In 1975, the United States House of Representatives voted to require school physical education classes include both genders. Some high school and some middle school PE. New technology in education is playing a big role in classes. One of
A college is an educational institution or a constituent part of one. A college may be a degree-awarding tertiary educational institution, a part of a collegiate or federal university, an institution offering vocational education or a secondary school. In the United States, "college" may refer to a constituent part of a university or to a degree-awarding tertiary educational institution, but "college" and "university" are used interchangeably, whereas in the United Kingdom, South Asia, Southern Africa and Canada, "college" may refer to a secondary or high school, a college of further education, a training institution that awards trade qualifications, a higher education provider that does not have university status, or a constituent part of a university. In ancient Rome a collegium was a club or society, a group of people living together under a common set of rules. Aside from the modern educational context - nowadays the most common use of "college" - there are various other meanings derived from the original Latin term, such as Electoral college.
Within higher education, the term can be used to refer to: a constituent part of a collegiate university, for example King's College, Cambridge, or of a federal university, for example King's College London a liberal arts college, an independent institution of higher education focusing on undergraduate education, such as Williams College or Amherst College a liberal arts division of a university whose undergraduate program does not otherwise follow a liberal arts model, such as the Yuanpei College at Peking University an institute providing specialised training, such as a college of further education, for example Belfast Metropolitan College, a teacher training college, or an art college In the United States, college is sometimes but a synonym for a research university, such as Dartmouth College, one of the eight universities in the Ivy League A sixth form college or college of further education is an educational institution in England, Northern Ireland, The Caribbean, Norway, Brunei, or Southern Africa, among others, where students aged 16 to 19 study for advanced school-level qualifications, such as A-levels, BTEC, HND or its equivalent and the International Baccalaureate Diploma, or school-level qualifications such as GCSEs.
In Singapore and India, this is known as a junior college. The municipal government of the city of Paris uses the phrase "sixth form college" as the English name for a lycée. In some national education systems, secondary schools may be called "colleges" or have "college" as part of their title. In Australia the term "college" is applied to any private or independent primary and secondary school as distinct from a state school. Melbourne Grammar School, Cranbrook School and The King's School, Parramatta are considered colleges. There has been a recent trend to rename or create government secondary schools as "colleges". In the state of Victoria, some state high schools are referred to as secondary colleges, although the pre-eminent government secondary school for boys in Melbourne is still named Melbourne High School. In Western Australia, South Australia and the Northern Territory, "college" is used in the name of all state high schools built since the late 1990s, some older ones. In New South Wales, some high schools multi-campus schools resulting from mergers, are known as "secondary colleges".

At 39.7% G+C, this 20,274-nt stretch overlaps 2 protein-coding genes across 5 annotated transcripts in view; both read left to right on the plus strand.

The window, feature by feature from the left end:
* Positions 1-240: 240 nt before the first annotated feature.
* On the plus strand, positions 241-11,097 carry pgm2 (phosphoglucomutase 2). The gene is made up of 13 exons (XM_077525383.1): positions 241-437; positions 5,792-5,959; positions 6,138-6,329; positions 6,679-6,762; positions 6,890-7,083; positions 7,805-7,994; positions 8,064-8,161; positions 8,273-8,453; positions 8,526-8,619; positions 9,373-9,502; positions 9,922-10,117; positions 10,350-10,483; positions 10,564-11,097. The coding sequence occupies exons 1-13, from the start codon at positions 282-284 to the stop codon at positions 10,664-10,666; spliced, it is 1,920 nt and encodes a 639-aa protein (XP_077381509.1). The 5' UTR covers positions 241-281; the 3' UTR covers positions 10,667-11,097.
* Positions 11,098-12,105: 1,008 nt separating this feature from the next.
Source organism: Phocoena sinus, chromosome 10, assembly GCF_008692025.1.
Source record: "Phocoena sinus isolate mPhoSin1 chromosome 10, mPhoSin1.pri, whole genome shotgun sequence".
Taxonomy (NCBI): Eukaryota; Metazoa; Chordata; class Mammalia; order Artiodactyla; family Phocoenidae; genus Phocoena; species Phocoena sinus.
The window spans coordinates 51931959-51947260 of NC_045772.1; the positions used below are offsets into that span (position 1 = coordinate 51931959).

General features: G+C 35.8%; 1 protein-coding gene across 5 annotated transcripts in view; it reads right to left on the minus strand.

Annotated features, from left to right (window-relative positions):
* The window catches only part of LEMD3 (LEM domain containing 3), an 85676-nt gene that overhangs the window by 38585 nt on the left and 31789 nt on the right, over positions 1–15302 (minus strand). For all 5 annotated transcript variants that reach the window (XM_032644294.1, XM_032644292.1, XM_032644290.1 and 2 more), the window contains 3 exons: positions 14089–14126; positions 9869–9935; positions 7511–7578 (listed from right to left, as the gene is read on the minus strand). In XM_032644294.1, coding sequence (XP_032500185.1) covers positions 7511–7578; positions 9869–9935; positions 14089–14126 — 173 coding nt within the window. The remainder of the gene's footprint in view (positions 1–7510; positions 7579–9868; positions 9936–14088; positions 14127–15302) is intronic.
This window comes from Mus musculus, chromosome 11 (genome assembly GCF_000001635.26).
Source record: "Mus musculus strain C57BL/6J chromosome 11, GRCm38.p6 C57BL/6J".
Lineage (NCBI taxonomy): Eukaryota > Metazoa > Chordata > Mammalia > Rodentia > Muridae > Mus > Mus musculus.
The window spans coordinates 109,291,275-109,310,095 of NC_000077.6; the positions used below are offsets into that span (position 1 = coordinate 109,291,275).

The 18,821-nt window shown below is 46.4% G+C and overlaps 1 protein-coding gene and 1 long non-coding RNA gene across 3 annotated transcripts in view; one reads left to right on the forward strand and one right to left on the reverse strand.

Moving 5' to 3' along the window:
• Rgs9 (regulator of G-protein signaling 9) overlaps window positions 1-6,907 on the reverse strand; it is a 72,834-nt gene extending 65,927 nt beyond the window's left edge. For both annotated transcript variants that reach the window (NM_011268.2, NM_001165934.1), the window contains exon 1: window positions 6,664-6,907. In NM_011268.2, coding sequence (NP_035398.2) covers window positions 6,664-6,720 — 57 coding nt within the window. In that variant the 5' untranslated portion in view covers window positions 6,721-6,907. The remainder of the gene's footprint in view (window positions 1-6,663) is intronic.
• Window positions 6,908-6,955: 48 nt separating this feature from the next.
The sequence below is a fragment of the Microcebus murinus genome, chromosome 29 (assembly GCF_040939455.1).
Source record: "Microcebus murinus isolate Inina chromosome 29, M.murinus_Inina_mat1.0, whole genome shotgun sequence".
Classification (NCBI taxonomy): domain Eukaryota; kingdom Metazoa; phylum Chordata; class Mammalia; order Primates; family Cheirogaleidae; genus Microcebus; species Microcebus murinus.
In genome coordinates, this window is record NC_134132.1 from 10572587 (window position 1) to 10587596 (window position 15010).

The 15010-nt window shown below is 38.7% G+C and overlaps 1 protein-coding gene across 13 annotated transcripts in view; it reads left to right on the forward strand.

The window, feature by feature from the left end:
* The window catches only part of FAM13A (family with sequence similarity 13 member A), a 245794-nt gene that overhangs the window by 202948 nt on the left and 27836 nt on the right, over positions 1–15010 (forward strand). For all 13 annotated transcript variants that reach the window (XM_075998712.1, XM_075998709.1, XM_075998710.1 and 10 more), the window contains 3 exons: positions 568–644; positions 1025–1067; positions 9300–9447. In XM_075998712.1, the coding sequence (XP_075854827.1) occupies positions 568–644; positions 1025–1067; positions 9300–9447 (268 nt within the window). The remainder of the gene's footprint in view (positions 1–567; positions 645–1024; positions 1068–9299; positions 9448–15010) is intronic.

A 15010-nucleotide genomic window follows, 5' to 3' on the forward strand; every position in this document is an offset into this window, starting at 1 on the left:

In Queensland some newer schools which accept primary and high school students are styled state college, but state schools offering only secondary education are called "State High School". In Tasmania and the Australian Capital Territory, "college" refers to the final two years of high school, the institutions which provide this. In this context, "college" is a system independent of the other years of high school. Here, the expression is a shorter version of matriculation college. In a number of Canadian cities, many government-run secondary schools are called "collegiates" or "collegiate institutes", a complicated form of the word "college" which avoids the usual "post-secondary" connotation; this is because these secondary schools have traditionally focused on academic, rather than vocational and ability levels. Some private secondary schools choose to use the word "college" in their names nevertheless; some secondary schools elsewhere in the country ones within the separate school system, may use the word "college" or "collegiate" in their names.
In New Zealand the word "college" refers to a secondary school for ages 13 to 17 and "college" appears as part of the name of private or integrated schools. "Colleges" most appear in the North Island, whereas "high schools" are more common in the South Island. In South Africa, some secondary schools private schools on the English public school model, have "college" in their title, thus no less than six of South Africa's Elite Seven high schools call themselves "college" and fit this description. A typical example of this category would be St John's College. Private schools that specialize in improving children's marks through intensive focus on examination needs are informally called "cram-colleges". In Sri Lanka the word "college" refers to a secondary school, which signifies above the 5th standard. During the British colonial period a limit